The city of Oaxaca: There is a lack of parks in this city. Many of the streets in centro were being repaired when we were there and traffic in many areas was a nightmare. The cause: it is the cherished Mexican political custom of the outgoing administration spending any money left, to create jobs the last few days on public projects to show what they have done “for the people.”  On second thought, this is probably a custom of all outgoing governments in the world. We both are not big on churches but the Iglesia de Santo Domingo has a wealth of art and architecture including all the gold from Monte Alban. Try to visit when there are not bus-loads of school kids on a field trip, if you know what I mean. One nuisance in this city are the taxi drivers. For some reason, maybe they learned this driving a cab in New York, if you are stuck in traffic just honk and traffic will miraculously move again—right, like that really helps. They also have the annoying habit of whenever the light turns green and the traffic doesn’t instantly move they honk. The taxis cost around 30 pesos around the city depending on where you want to go. Extra if they don’t get to honk.  The bus service is cheap 4.5 pesos and efficient, I didn’t wait more than 5 minutes for a bus in the morning to take me to yoga class. We also found the drivers to be incredibly rude. It was like they were getting points for not letting pedestrians cross streets and extra for trying to hit the pedestrians.

the Macedonia Alcala Theater

There are certainly enough cultural events to do around the city. When we were there, there was an international book fair that took up part of the Zocalo. We had pleasant time on several Sundays, sitting in the shade of a large laurel tree listening to band concerts. There are festivals of some kind most weekends somewhere in the region. The main theater, the Macedonia Alcala is a great one, built in 1909, it had events almost every night. We saw three bands to include a jazz band, a quasi big band, a band best described as experimental, combing banda and contemporary music, a contemporary female pop singer, not one, but two modern dance shows, and the Oaxaca Symphony Orchestra. The cost was 20 pesos a person.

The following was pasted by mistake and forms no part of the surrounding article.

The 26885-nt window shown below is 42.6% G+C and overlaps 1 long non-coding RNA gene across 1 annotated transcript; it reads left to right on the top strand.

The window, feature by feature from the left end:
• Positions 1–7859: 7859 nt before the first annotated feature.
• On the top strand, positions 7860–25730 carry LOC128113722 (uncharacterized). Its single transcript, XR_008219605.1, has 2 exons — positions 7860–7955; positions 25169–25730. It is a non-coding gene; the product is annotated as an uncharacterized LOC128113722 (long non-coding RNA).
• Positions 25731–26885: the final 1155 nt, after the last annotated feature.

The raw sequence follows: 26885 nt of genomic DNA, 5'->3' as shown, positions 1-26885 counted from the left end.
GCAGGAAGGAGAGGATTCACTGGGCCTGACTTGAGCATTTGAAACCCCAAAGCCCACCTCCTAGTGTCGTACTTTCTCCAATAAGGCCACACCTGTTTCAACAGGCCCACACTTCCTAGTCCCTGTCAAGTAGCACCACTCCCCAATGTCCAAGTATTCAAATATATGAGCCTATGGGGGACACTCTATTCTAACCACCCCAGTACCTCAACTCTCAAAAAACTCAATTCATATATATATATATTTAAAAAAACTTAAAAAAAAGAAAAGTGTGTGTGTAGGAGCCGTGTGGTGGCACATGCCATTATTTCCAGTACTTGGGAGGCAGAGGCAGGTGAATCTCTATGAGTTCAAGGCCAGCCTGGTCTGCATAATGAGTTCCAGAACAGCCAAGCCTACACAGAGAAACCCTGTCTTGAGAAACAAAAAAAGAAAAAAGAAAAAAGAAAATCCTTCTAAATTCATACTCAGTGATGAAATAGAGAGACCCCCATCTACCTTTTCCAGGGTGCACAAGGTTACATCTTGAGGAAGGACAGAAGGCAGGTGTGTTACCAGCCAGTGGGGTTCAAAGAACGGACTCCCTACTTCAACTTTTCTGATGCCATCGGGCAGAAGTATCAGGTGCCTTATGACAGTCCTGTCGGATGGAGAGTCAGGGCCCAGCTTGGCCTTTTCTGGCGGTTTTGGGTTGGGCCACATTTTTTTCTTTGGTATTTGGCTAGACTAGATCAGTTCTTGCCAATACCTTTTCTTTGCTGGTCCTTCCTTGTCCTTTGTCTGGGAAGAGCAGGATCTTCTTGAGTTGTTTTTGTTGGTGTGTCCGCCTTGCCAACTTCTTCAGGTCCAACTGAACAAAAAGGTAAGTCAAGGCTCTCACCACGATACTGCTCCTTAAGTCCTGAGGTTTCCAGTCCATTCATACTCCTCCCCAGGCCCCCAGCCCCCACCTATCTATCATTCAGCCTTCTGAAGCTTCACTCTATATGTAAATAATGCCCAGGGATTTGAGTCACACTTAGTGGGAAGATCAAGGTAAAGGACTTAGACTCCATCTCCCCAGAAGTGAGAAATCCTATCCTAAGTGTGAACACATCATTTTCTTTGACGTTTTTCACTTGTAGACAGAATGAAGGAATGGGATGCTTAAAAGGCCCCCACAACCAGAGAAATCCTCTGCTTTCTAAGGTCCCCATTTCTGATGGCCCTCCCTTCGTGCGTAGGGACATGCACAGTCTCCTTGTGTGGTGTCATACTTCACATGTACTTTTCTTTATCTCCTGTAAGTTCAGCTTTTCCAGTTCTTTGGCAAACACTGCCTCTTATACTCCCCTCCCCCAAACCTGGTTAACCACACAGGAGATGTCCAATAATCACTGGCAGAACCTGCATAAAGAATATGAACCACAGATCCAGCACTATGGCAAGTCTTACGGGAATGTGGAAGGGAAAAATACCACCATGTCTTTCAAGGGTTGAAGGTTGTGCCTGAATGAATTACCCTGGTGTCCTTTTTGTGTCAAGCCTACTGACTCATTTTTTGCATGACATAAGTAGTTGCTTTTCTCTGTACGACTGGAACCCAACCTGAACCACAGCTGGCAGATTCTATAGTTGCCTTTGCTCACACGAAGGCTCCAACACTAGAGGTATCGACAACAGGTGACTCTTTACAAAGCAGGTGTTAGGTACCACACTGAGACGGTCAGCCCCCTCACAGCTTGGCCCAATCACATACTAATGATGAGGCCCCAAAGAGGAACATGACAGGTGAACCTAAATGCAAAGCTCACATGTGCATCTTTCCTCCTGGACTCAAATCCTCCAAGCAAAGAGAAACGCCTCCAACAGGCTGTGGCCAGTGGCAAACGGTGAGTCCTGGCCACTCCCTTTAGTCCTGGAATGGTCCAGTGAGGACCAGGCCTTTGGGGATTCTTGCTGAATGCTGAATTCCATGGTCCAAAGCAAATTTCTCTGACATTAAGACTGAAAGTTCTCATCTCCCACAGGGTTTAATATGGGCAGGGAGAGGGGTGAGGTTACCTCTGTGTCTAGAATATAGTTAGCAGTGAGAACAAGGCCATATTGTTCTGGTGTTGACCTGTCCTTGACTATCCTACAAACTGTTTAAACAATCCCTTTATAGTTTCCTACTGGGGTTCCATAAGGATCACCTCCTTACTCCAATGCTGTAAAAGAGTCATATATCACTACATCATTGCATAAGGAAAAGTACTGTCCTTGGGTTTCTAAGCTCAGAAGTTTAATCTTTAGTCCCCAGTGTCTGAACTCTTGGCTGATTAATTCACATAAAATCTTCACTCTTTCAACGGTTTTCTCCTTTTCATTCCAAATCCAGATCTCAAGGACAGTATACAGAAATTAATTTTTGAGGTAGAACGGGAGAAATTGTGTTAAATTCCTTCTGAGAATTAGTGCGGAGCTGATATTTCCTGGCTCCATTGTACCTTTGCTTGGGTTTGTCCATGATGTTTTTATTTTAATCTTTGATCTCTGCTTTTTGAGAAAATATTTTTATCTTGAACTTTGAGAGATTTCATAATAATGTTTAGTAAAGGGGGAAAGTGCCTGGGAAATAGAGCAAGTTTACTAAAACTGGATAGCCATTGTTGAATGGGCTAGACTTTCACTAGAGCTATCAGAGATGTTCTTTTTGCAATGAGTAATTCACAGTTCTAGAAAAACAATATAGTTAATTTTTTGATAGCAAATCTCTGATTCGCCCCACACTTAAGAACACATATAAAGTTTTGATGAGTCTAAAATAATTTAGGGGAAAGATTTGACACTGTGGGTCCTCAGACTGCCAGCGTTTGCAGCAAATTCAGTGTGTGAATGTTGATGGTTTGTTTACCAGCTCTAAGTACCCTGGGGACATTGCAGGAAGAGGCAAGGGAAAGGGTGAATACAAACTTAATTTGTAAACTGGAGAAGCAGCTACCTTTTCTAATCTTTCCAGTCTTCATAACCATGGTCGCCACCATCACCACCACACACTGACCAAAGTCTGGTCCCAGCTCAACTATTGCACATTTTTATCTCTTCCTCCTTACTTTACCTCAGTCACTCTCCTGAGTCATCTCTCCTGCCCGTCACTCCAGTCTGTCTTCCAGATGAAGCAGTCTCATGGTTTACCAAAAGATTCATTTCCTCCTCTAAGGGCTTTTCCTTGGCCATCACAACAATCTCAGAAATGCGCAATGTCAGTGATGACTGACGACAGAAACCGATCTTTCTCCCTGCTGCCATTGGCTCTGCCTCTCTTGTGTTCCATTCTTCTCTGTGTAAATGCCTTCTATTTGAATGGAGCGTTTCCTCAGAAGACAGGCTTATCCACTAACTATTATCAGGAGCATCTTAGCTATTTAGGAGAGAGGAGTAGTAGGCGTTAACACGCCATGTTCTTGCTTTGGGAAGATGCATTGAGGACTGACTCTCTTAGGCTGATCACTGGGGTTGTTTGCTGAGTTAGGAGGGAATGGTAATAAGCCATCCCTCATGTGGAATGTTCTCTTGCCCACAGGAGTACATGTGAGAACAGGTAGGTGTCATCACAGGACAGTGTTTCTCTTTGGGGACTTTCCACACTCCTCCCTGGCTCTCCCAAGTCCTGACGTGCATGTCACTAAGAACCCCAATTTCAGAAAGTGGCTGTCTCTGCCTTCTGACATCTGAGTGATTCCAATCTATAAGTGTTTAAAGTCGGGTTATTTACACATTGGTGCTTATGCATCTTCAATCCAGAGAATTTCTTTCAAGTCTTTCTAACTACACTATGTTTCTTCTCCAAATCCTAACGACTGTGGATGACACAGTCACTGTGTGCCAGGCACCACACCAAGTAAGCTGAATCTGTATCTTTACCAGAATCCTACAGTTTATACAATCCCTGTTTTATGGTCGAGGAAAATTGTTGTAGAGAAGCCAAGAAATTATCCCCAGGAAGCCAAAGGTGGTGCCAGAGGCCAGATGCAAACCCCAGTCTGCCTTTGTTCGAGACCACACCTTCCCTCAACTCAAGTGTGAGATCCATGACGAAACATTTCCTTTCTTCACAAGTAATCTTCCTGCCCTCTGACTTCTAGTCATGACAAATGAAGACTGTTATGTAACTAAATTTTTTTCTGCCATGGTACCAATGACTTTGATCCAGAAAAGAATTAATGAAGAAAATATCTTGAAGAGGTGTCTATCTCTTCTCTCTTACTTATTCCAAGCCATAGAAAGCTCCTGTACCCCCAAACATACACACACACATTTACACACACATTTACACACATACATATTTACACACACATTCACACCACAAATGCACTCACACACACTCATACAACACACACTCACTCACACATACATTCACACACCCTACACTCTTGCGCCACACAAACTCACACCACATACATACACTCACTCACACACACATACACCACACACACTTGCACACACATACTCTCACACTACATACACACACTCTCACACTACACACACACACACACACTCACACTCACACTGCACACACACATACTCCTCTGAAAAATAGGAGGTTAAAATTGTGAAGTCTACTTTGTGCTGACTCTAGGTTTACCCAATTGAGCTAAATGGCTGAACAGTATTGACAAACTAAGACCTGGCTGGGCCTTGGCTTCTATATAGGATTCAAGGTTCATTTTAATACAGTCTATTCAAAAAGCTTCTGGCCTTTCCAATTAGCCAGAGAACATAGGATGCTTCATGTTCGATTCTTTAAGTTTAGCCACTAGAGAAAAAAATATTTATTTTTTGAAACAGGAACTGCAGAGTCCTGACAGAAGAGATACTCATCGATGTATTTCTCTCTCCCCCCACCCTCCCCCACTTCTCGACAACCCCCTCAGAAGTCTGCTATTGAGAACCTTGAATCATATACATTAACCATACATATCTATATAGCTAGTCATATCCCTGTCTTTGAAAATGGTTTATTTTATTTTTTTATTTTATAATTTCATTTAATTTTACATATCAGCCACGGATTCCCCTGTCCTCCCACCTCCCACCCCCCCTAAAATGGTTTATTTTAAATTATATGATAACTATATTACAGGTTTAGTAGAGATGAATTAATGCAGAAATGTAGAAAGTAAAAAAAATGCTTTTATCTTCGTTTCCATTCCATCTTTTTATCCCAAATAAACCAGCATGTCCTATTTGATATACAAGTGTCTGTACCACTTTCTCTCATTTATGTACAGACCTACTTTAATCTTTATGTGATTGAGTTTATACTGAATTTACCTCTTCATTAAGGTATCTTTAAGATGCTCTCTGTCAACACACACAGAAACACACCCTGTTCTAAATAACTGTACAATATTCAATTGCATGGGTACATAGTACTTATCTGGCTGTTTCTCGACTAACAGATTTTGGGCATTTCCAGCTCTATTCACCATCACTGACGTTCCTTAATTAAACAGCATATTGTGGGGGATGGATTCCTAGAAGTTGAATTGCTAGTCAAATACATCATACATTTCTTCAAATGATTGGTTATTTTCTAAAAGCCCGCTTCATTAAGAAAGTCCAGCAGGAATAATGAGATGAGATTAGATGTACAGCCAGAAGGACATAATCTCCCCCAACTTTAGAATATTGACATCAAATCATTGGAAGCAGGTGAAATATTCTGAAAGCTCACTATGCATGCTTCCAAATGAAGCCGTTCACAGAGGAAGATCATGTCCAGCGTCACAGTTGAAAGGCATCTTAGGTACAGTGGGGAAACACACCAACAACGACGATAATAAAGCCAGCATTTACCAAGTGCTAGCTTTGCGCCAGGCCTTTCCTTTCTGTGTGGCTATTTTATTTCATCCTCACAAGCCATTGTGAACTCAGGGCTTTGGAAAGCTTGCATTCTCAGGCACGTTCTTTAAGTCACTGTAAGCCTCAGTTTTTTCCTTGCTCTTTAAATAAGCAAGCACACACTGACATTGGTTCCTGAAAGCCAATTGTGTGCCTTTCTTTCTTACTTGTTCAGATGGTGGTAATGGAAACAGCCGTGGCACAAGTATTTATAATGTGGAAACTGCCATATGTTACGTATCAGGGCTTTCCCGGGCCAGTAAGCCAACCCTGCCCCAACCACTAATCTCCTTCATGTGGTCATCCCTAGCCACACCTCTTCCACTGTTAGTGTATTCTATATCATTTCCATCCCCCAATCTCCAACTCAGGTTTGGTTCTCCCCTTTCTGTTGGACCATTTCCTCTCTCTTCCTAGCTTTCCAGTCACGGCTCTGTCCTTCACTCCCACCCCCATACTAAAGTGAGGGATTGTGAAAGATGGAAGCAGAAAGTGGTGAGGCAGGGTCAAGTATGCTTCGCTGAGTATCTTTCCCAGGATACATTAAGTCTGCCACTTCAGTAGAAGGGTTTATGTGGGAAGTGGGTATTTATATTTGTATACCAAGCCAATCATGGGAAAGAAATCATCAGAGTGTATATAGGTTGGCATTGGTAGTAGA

Thinking about living in Oaxaca? I talked with members of the Oaxaca Lending Library, (like LCS in Ajijic) ground zero for the English speaking community and this is what they told me. (These are unofficial numbers as are most numbers in Mexico.)  There are around 700 full time Americans and Canadians, and that number swells in the winter when the cold weather folks travel south to sunny and warm Oaxaca. I was told there are around 2500 English speakers if you count the missionaries. Apparently Oaxaca and the surrounding areas are a fertile ground for religious converts. But, because of Oaxaca’s population (400,000) the English speaking population is swallowed up and gringos are far and few between. Talking to ex-pats who have lived there for years the city has not yet quite recovered from the political and social riots of several years ago. While we were there we saw a large demonstration in the street outside the school administration building and not too far away were police officers dressed in black, with flack jackets, carrying automatic weapons. On the anniversary of the unrest, people blocked the roads coming into the city and we had to take an hour detour to get around.